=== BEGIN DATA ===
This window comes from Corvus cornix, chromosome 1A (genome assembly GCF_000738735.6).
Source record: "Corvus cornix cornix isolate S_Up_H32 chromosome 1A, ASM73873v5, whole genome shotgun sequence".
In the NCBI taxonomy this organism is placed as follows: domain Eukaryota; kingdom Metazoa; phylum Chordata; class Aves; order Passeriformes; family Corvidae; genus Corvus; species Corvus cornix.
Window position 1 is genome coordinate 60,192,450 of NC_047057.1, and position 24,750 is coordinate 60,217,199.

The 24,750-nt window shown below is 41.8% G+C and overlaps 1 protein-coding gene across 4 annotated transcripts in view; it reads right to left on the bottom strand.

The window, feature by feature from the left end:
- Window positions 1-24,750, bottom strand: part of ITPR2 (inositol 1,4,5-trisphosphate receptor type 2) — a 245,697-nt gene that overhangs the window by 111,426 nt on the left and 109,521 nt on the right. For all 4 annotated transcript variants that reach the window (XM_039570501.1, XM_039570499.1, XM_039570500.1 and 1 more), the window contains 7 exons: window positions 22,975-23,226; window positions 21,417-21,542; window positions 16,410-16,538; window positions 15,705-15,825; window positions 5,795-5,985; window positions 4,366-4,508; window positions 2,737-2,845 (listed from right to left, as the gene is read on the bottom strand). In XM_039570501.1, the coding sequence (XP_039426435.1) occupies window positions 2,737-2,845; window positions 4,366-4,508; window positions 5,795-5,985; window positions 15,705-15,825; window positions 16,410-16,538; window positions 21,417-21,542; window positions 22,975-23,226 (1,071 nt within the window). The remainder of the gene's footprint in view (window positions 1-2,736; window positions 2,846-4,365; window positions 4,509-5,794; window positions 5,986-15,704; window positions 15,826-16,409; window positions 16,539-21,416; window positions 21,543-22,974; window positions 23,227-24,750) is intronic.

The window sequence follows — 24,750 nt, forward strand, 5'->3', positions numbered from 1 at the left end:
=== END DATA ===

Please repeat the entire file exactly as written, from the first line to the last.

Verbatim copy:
This window comes from Corvus cornix, chromosome 1A (genome assembly GCF_000738735.6).
Source record: "Corvus cornix cornix isolate S_Up_H32 chromosome 1A, ASM73873v5, whole genome shotgun sequence".
In the NCBI taxonomy this organism is placed as follows: domain Eukaryota; kingdom Metazoa; phylum Chordata; class Aves; order Passeriformes; family Corvidae; genus Corvus; species Corvus cornix.
Window position 1 is genome coordinate 60,192,450 of NC_047057.1, and position 24,750 is coordinate 60,217,199.

The 24,750-nt window shown below is 41.8% G+C and overlaps 1 protein-coding gene across 4 annotated transcripts in view; it reads right to left on the bottom strand.

The window, feature by feature from the left end:
- Window positions 1-24,750, bottom strand: part of ITPR2 (inositol 1,4,5-trisphosphate receptor type 2) — a 245,697-nt gene that overhangs the window by 111,426 nt on the left and 109,521 nt on the right. For all 4 annotated transcript variants that reach the window (XM_039570501.1, XM_039570499.1, XM_039570500.1 and 1 more), the window contains 7 exons: window positions 22,975-23,226; window positions 21,417-21,542; window positions 16,410-16,538; window positions 15,705-15,825; window positions 5,795-5,985; window positions 4,366-4,508; window positions 2,737-2,845 (listed from right to left, as the gene is read on the bottom strand). In XM_039570501.1, the coding sequence (XP_039426435.1) occupies window positions 2,737-2,845; window positions 4,366-4,508; window positions 5,795-5,985; window positions 15,705-15,825; window positions 16,410-16,538; window positions 21,417-21,542; window positions 22,975-23,226 (1,071 nt within the window). The remainder of the gene's footprint in view (window positions 1-2,736; window positions 2,846-4,365; window positions 4,509-5,794; window positions 5,986-15,704; window positions 15,826-16,409; window positions 16,539-21,416; window positions 21,543-22,974; window positions 23,227-24,750) is intronic.

The window sequence follows — 24,750 nt, forward strand, 5'->3', positions numbered from 1 at the left end: